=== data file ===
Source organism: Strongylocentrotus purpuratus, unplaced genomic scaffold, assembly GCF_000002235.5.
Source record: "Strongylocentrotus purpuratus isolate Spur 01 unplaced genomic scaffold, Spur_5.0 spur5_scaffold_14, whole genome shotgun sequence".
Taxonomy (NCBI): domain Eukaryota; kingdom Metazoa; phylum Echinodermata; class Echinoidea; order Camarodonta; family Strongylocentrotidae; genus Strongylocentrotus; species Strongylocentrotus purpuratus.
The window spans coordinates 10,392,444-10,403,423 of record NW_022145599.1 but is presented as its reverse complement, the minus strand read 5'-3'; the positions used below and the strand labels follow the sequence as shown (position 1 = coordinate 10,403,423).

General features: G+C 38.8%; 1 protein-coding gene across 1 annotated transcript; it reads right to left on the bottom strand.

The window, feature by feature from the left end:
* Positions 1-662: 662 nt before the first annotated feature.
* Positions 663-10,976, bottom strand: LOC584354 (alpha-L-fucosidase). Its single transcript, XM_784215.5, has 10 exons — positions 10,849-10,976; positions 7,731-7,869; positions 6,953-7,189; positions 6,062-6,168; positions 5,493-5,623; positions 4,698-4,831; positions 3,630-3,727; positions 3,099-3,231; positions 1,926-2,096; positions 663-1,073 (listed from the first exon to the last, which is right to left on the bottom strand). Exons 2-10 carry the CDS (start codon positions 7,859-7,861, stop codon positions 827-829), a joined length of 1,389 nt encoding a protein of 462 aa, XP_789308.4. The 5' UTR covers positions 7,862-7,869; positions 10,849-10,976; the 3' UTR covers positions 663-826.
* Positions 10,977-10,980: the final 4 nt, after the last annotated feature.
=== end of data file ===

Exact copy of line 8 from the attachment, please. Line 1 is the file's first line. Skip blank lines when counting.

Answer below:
* Positions 663-10,976, bottom strand: LOC584354 (alpha-L-fucosidase). Its single transcript, XM_784215.5, has 10 exons — positions 10,849-10,976; positions 7,731-7,869; positions 6,953-7,189; positions 6,062-6,168; positions 5,493-5,623; positions 4,698-4,831; positions 3,630-3,727; positions 3,099-3,231; positions 1,926-2,096; positions 663-1,073 (listed from the first exon to the last, which is right to left on the bottom strand). Exons 2-10 carry the CDS (start codon positions 7,859-7,861, stop codon positions 827-829), a joined length of 1,389 nt encoding a protein of 462 aa, XP_789308.4. The 5' UTR covers positions 7,862-7,869; positions 10,849-10,976; the 3' UTR covers positions 663-826.